I moved to New York City in 1980 and the biggest problem I encountered was the lack of affordable housing, even back then. Four years later, I was priced out of Manhattan and chose to move to Queens.
While I changed boroughs because of skyrocketing rent prices, I fell in love with my neighborhood. There is no area more diverse in the world than Queens. From the local restaurants to the unparalleled boutiques, each small business is unique and special in its own way. This is why in 1998 I made the decision to purchase a small mother/daughter house in Queens. It was my dream to be a homeowner and this house would be an investment in my family’s future.
When I neared retirement in 2015, I realized that I could not live off of my social security and pension. So I fixed up the first floor apartment of my home and listed it on Airbnb as a short-term rental.
My introduction to the platform was through traveling with my family. One hotel room with two beds was inadequate for our needs and yet we could not afford two rooms. Airbnb offered comfortable, home-like accommodations that could fit our entire family at a fraction of the price. Yes, we would be without some amenities, but what mattered was that we were able to take a trip together as a family.
As a host, I’ve become very passionate about hospitality and giving my guests the best possible experience, like I had gotten years ago with my family. I am proud to share my home with New York’s visitors and show new people around the borough. My guests come from around the world to spend their money in New York. They shop in our grocery stores, eat in our restaurants, go to our shops and use our transit system.
Our local government should be celebrating short-term renters, not trying to keep them out, but new legislation threatens to do just that. An ambiguous and arbitrary bill that’s currently being considered by the City Council would limit the number of guests to two people, when visits to my home typically consist of families made up of three or four people. Airbnb was a way for families to travel affordably and this bill would make our city even less accessible to lower income visitors. Do they regulate hotels to that number of guests? The answer is likely no.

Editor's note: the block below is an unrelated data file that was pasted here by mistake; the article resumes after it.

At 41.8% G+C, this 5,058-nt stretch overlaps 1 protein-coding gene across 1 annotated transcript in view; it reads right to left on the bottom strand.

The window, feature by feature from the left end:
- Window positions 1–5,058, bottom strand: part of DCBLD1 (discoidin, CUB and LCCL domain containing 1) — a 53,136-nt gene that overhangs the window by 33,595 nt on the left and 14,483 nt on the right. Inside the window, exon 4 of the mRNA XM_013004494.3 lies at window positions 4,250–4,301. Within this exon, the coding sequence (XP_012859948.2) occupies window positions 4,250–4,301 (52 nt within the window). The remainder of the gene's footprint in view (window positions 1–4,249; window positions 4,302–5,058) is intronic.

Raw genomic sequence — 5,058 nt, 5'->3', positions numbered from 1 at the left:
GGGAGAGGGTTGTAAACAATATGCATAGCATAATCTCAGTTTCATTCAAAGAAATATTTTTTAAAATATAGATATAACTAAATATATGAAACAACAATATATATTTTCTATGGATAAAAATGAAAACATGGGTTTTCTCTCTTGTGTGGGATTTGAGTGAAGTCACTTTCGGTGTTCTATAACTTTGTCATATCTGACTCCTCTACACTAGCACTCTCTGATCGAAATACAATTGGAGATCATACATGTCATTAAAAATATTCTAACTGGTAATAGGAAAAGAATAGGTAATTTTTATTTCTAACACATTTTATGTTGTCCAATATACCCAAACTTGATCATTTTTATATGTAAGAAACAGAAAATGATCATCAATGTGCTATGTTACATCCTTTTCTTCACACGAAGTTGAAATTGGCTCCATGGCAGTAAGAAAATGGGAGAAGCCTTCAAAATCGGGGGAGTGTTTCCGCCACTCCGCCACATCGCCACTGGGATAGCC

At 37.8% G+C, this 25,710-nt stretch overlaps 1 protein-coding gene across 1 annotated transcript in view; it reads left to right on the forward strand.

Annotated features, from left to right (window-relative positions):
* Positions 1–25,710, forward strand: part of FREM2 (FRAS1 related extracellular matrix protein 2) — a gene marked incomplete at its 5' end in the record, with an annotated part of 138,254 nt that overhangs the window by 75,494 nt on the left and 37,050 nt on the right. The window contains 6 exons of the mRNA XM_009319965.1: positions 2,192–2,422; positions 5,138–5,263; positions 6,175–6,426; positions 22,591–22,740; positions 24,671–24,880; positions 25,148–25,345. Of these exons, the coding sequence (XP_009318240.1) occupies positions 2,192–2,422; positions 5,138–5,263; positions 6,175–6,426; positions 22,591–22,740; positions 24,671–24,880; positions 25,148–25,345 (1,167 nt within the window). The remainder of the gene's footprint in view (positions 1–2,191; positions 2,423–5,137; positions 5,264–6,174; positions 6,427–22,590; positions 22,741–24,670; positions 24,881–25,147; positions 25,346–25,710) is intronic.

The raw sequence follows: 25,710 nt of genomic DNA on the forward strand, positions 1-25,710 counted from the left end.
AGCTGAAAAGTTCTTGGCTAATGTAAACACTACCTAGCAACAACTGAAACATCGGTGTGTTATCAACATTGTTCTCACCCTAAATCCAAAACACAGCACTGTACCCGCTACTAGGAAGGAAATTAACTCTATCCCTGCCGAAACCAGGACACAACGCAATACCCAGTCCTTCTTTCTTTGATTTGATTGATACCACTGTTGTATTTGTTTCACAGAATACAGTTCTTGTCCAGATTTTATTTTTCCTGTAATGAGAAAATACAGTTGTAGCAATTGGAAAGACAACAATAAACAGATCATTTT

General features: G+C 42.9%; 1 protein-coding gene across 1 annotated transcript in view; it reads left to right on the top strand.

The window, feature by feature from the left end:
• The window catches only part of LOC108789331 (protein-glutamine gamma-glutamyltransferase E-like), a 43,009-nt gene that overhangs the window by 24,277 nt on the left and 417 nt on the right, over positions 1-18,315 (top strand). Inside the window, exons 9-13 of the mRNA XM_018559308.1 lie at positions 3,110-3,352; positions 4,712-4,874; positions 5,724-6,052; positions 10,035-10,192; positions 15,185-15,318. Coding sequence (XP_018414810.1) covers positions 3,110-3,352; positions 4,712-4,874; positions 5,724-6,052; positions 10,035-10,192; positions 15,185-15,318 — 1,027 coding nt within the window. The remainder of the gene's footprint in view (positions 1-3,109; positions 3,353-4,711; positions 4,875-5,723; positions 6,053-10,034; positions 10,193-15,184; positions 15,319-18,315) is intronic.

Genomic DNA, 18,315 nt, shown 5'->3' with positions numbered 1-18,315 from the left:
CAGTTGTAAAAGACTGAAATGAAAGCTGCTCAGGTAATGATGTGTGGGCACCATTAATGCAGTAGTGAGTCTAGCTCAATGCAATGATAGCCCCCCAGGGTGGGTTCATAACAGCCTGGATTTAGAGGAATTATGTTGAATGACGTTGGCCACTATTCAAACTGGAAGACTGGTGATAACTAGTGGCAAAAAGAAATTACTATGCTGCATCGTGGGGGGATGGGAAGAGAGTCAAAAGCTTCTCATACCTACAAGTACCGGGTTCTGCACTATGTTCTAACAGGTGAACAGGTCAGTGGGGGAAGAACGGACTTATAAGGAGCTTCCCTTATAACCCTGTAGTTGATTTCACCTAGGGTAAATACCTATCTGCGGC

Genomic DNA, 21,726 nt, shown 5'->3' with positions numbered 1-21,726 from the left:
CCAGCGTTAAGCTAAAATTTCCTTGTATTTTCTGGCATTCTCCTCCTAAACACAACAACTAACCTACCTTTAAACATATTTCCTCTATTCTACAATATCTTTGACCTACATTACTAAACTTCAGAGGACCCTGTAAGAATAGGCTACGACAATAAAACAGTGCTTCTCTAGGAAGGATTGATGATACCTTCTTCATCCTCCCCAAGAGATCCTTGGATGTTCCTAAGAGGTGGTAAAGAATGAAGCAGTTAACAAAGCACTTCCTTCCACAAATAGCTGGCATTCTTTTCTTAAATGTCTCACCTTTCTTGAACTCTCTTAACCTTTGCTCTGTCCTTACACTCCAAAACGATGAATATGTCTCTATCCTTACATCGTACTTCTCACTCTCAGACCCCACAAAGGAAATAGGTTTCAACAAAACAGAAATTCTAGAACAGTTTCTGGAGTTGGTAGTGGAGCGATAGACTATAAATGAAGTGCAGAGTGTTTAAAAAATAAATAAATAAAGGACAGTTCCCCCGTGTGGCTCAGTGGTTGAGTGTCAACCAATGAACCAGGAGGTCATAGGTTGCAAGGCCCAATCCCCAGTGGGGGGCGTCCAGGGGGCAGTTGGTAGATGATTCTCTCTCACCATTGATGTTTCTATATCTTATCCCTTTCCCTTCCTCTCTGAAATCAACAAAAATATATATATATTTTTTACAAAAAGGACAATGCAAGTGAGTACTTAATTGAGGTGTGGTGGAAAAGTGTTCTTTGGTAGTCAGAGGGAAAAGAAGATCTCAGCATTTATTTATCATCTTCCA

These regulations would strike a significant blow to tourism outside of Manhattan and the traditional tourism districts. Just when people have started to book travel to New York City again, we risk locking them out.
For me personally, these rules would be devastating. While Airbnb might be supplemental income for some, it is my ONLY source of income. If I lose my ability to rent on Airbnb, I won’t be able to pay my mortgage and I will lose my home. I am 72 years old and I don’t have anywhere else to go. Airbnb is the only reason I am able to stay in my home.
I know I am not the only older New Yorker who relies on short-term renters to stay in their home. Were our local government to concentrate more on assisting those of us on fixed incomes and less on unnecessary regulation, maybe this wouldn’t be the case. Judging by current events, they would rather work towards helping the hotel industry than our city’s most vulnerable.
If the New York City Council cares about our city’s seniors, homeowners or the local economy, then they will stop this bill from becoming the law. There is still time to do what is right for real New Yorkers.